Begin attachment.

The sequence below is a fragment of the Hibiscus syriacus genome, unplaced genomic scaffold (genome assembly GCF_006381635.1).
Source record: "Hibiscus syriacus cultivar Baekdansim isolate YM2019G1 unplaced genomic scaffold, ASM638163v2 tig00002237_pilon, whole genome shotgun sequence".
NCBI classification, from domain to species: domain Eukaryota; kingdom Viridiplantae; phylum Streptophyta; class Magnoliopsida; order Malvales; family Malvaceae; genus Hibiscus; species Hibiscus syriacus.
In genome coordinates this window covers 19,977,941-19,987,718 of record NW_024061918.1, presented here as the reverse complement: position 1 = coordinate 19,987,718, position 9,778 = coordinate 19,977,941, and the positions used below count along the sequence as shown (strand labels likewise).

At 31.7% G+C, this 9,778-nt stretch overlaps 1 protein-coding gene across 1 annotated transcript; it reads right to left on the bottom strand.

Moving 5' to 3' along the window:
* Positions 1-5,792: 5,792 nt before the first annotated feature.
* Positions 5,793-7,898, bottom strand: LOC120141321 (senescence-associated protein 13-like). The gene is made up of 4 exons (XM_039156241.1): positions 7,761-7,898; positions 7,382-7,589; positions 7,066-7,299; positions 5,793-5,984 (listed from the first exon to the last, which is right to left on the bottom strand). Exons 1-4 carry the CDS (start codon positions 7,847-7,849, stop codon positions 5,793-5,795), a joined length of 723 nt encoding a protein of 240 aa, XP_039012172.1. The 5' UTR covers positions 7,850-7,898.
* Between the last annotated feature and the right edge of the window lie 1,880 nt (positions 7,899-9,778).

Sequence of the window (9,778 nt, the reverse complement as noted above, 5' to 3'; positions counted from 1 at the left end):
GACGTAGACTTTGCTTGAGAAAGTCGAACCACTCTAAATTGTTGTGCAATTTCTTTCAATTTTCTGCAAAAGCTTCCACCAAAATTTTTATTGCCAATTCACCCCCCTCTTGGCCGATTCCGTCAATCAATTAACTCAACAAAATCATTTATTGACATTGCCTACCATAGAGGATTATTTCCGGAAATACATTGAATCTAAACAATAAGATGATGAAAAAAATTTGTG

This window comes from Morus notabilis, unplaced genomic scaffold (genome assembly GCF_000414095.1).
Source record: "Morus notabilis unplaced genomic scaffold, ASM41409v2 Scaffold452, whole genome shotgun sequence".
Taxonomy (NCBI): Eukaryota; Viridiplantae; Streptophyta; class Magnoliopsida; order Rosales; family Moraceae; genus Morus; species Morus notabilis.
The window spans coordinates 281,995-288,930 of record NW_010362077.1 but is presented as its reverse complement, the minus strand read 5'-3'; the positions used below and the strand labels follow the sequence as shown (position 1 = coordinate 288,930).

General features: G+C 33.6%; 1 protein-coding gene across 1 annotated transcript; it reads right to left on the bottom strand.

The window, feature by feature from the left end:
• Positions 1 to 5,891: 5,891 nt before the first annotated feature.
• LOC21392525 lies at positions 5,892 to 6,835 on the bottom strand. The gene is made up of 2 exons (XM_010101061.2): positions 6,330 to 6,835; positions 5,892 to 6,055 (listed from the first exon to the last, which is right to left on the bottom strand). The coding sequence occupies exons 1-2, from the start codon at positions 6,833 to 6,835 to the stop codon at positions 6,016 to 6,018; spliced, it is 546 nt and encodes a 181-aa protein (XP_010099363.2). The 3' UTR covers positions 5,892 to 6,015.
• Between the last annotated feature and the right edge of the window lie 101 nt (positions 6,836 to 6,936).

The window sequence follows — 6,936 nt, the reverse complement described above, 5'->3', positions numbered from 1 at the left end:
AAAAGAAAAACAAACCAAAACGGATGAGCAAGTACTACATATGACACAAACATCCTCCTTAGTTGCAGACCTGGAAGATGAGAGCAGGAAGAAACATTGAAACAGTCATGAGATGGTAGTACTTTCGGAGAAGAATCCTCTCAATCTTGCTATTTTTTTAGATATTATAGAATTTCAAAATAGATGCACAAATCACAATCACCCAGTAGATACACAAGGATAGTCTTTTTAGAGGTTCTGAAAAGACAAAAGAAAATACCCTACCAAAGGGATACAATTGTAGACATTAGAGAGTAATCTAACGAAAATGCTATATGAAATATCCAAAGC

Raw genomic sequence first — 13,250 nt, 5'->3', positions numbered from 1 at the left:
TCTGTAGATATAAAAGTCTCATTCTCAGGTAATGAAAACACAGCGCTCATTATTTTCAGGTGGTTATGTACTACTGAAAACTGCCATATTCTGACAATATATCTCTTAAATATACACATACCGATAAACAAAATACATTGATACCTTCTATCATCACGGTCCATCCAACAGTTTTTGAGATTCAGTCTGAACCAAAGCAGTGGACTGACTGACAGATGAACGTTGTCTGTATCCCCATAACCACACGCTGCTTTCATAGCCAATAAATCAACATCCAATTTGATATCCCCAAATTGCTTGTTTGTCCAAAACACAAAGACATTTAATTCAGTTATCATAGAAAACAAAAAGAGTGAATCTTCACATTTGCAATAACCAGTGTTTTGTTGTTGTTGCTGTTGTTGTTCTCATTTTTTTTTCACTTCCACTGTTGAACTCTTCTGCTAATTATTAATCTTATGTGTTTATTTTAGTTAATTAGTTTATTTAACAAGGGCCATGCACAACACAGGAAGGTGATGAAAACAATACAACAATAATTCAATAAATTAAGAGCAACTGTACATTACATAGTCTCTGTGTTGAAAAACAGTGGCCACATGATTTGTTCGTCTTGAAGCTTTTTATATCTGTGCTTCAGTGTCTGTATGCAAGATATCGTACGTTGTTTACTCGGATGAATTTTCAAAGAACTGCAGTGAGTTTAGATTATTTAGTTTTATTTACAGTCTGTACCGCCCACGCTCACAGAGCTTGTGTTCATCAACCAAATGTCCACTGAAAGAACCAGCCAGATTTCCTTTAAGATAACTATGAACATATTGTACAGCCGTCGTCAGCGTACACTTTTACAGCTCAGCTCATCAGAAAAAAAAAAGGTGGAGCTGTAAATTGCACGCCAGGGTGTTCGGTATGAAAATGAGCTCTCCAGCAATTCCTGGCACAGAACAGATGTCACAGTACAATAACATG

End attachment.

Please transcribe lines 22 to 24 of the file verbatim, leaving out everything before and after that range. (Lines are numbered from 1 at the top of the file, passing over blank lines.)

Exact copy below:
AAAAGAAAAACAAACCAAAACGGATGAGCAAGTACTACATATGACACAAACATCCTCCTTAGTTGCAGACCTGGAAGATGAGAGCAGGAAGAAACATTGAAACAGTCATGAGATGGTAGTACTTTCGGAGAAGAATCCTCTCAATCTTGCTATTTTTTTAGATATTATAGAATTTCAAAATAGATGCACAAATCACAATCACCCAGTAGATACACAAGGATAGTCTTTTTAGAGGTTCTGAAAAGACAAAAGAAAATACCCTACCAAAGGGATACAATTGTAGACATTAGAGAGTAATCTAACGAAAATGCTATATGAAATATCCAAAGC

Raw genomic sequence first — 13,250 nt, 5'->3', positions numbered from 1 at the left:
TCTGTAGATATAAAAGTCTCATTCTCAGGTAATGAAAACACAGCGCTCATTATTTTCAGGTGGTTATGTACTACTGAAAACTGCCATATTCTGACAATATATCTCTTAAATATACACATACCGATAAACAAAATACATTGATACCTTCTATCATCACGGTCCATCCAACAGTTTTTGAGATTCAGTCTGAACCAAAGCAGTGGACTGACTGACAGATGAACGTTGTCTGTATCCCCATAACCACACGCTGCTTTCATAGCCAATAAATCAACATCCAATTTGATATCCCCAAATTGCTTGTTTGTCCAAAACACAAAGACATTTAATTCAGTTATCATAGAAAACAAAAAGAGTGAATCTTCACATTTGCAATAACCAGTGTTTTGTTGTTGTTGCTGTTGTTGTTCTCATTTTTTTTTCACTTCCACTGTTGAACTCTTCTGCTAATTATTAATCTTATGTGTTTATTTTAGTTAATTAGTTTATTTAACAAGGGCCATGCACAACACAGGAAGGTGATGAAAACAATACAACAATAATTCAATAAATTAAGAGCAACTGTACATTACATAGTCTCTGTGTTGAAAAACAGTGGCCACATGATTTGTTCGTCTTGAAGCTTTTTATATCTGTGCTTCAGTGTCTGTATGCAAGATATCGTACGTTGTTTACTCGGATGAATTTTCAAAGAACTGCAGTGAGTTTAGATTATTTAGTTTTATTTACAGTCTGTACCGCCCACGCTCACAGAGCTTGTGTTCATCAACCAAATGTCCACTGAAAGAACCAGCCAGATTTCCTTTAAGATAACTATGAACATATTGTACAGCCGTCGTCAGCGTACACTTTTACAGCTCAGCTCATCAGAAAAAAAAAAGGTGGAGCTGTAAATTGCACGCCAGGGTGTTCGGTATGAAAATGAGCTCTCCAGCAATTCCTGGCACAGAACAGATGTCACAGTACAATAACATG